Even conservatives who have traditionally remained staunchly opposed to any type of marijuana legalization are now reporting more support for marijuana law reform than ever before. New marijuana treatment options like prescription drugs may help change even more minds due to the common perception of prescription drugs as safe. Another potentially valuable benefit of more widespread acceptance of cannabis-based medications is the replacement of prescription opioid painkillers, the driving force behind the opioid crisis that has enveloped the United States for over a decade.
Cannabis For A Broader Consumer Market
Medical marijuana has evolved tremendously in recent years. Dried flower is no longer the only option. There are topical creams, tinctures, distillates, concentrates, edible products, and now prescription medications that use cannabis as a healing ingredient. This level of variety is necessary because while marijuana can be an effective treatment for several medical conditions, not every patient can consume cannabis the traditional way by smoking it.
For example, medical marijuana can greatly ease the stress of cancer treatment. It can help a patient’s nausea from chemotherapy, encourage a healthy appetite, and provide relief from the stress that cancer and treatment cause. However, a person suffering with lung cancer should not smoke anything, even cannabis with healing properties. Instead, edible products, topical creams, or other medical cannabis products can offer relief without aggravating the patient’s original condition.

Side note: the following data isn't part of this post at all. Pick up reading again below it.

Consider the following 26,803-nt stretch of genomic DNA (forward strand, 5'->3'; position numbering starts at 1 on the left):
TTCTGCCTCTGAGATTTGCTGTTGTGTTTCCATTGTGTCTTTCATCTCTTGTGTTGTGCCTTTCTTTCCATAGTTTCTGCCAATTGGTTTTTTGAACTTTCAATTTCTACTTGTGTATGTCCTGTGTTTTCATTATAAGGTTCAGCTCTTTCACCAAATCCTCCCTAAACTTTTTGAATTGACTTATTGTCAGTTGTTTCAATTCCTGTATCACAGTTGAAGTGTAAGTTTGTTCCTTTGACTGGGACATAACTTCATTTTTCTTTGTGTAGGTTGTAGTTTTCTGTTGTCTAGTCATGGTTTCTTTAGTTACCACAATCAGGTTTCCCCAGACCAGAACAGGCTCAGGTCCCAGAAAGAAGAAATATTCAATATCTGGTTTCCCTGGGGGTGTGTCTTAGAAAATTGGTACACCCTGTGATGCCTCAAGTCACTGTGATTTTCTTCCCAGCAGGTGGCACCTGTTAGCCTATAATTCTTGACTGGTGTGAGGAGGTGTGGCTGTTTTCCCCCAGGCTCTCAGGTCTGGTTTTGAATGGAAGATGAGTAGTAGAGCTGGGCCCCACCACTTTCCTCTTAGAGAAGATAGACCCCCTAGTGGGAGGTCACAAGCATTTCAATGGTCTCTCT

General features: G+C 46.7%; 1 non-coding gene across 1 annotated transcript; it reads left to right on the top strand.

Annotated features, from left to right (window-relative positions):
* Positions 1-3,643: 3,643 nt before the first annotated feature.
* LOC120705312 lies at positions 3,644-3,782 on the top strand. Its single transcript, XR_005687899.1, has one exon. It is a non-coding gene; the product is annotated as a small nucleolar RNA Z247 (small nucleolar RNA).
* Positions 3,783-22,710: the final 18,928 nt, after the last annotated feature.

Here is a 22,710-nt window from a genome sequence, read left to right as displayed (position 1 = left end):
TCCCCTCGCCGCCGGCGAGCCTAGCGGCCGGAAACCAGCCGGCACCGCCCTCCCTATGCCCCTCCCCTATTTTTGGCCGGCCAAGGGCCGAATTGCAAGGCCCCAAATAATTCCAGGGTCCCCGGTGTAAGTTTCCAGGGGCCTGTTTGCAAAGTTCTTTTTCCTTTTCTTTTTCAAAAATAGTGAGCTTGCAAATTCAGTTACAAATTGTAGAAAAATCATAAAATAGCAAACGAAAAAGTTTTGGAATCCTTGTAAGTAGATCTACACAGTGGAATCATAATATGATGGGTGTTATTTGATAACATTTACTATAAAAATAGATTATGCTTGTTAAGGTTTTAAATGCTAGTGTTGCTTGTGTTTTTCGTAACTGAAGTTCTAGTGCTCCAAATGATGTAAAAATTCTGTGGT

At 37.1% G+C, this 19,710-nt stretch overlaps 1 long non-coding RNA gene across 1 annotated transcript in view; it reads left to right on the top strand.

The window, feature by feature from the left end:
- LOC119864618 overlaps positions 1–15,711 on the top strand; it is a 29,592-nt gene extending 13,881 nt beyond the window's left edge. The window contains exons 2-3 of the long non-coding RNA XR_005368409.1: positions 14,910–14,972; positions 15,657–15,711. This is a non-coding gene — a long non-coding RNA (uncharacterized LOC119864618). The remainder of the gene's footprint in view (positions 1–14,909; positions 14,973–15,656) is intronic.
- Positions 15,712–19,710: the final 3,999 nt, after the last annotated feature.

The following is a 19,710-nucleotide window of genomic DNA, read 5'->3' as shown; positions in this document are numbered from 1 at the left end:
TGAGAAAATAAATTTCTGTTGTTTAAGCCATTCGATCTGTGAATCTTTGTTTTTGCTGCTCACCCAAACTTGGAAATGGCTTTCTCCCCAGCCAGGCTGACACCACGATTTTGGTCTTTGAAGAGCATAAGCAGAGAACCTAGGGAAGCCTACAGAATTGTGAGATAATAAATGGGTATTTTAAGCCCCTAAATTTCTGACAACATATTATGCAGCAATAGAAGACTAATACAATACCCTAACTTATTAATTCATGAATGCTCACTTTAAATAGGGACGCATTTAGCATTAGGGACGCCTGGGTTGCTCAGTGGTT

Medical Marijuana Benefits Without The High
One of the major factors behind the FDA approval of Epidiolex is the fact that the drug only contains CBD and has a 0% THC concentration. Since the psychoactive effects of marijuana may not appeal to some people with qualifying conditions, CBD-based medications can be a valuable addition to the consumer pharmaceutical market. CBD medications like Epidiolex are especially beneficial for children who should not consume THC. Parents of children who suffer from Dravet syndrome, Lennox-Gestaut syndrome, or any other seizure disorder should consult with their pediatricians closely to determine whether a cannabis-based treatment could be effective.
Finding The Right Medical Marijuana Products For You
Kind Meds is Arizona’s highest quality medical marijuana dispensary. We offer a wide range of medical cannabis products to Arizona medical marijuana cardholders with qualifying conditions. Finding the right cannabis product for you can be daunting when you see the sheer scope of variety available, and our budtenders can help you understand your options better.
If you have questions about your cannabis medication or want to learn more about Epidiolex, your first stop should be your attending physician. For all other medical marijuana needs in Arizona, come to Kind Meds.